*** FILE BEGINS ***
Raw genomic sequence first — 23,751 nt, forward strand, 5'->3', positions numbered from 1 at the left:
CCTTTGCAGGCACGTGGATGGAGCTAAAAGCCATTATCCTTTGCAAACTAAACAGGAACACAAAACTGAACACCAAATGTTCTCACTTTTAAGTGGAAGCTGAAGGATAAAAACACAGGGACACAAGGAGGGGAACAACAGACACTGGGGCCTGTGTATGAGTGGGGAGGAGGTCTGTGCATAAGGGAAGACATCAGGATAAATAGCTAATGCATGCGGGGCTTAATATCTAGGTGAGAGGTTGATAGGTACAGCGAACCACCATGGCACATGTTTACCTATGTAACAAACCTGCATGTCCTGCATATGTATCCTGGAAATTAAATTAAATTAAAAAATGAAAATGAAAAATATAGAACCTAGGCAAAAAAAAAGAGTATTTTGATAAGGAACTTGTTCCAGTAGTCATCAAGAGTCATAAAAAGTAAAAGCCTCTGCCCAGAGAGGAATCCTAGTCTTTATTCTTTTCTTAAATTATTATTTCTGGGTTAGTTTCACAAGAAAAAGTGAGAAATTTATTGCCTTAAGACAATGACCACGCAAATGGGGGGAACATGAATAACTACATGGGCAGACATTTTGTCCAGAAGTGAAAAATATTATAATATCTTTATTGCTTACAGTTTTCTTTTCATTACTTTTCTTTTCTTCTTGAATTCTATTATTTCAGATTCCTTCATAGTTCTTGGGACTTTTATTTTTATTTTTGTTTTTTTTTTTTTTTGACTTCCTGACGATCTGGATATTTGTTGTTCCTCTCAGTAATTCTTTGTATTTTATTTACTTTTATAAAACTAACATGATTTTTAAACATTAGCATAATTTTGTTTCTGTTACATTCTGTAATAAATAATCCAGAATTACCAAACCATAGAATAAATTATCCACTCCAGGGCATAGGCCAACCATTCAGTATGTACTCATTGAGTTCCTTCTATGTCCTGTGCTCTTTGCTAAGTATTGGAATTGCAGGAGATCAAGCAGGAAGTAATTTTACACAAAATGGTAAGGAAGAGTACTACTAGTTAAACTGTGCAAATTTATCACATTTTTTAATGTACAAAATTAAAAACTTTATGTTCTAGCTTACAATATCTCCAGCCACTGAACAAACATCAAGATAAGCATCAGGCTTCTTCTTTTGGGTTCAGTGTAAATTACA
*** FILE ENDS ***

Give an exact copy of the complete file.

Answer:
Raw genomic sequence first — 23,751 nt, forward strand, 5'->3', positions numbered from 1 at the left:
CCTTTGCAGGCACGTGGATGGAGCTAAAAGCCATTATCCTTTGCAAACTAAACAGGAACACAAAACTGAACACCAAATGTTCTCACTTTTAAGTGGAAGCTGAAGGATAAAAACACAGGGACACAAGGAGGGGAACAACAGACACTGGGGCCTGTGTATGAGTGGGGAGGAGGTCTGTGCATAAGGGAAGACATCAGGATAAATAGCTAATGCATGCGGGGCTTAATATCTAGGTGAGAGGTTGATAGGTACAGCGAACCACCATGGCACATGTTTACCTATGTAACAAACCTGCATGTCCTGCATATGTATCCTGGAAATTAAATTAAATTAAAAAATGAAAATGAAAAATATAGAACCTAGGCAAAAAAAAAGAGTATTTTGATAAGGAACTTGTTCCAGTAGTCATCAAGAGTCATAAAAAGTAAAAGCCTCTGCCCAGAGAGGAATCCTAGTCTTTATTCTTTTCTTAAATTATTATTTCTGGGTTAGTTTCACAAGAAAAAGTGAGAAATTTATTGCCTTAAGACAATGACCACGCAAATGGGGGGAACATGAATAACTACATGGGCAGACATTTTGTCCAGAAGTGAAAAATATTATAATATCTTTATTGCTTACAGTTTTCTTTTCATTACTTTTCTTTTCTTCTTGAATTCTATTATTTCAGATTCCTTCATAGTTCTTGGGACTTTTATTTTTATTTTTGTTTTTTTTTTTTTTTGACTTCCTGACGATCTGGATATTTGTTGTTCCTCTCAGTAATTCTTTGTATTTTATTTACTTTTATAAAACTAACATGATTTTTAAACATTAGCATAATTTTGTTTCTGTTACATTCTGTAATAAATAATCCAGAATTACCAAACCATAGAATAAATTATCCACTCCAGGGCATAGGCCAACCATTCAGTATGTACTCATTGAGTTCCTTCTATGTCCTGTGCTCTTTGCTAAGTATTGGAATTGCAGGAGATCAAGCAGGAAGTAATTTTACACAAAATGGTAAGGAAGAGTACTACTAGTTAAACTGTGCAAATTTATCACATTTTTTAATGTACAAAATTAAAAACTTTATGTTCTAGCTTACAATATCTCCAGCCACTGAACAAACATCAAGATAAGCATCAGGCTTCTTCTTTTGGGTTCAGTGTAAATTACA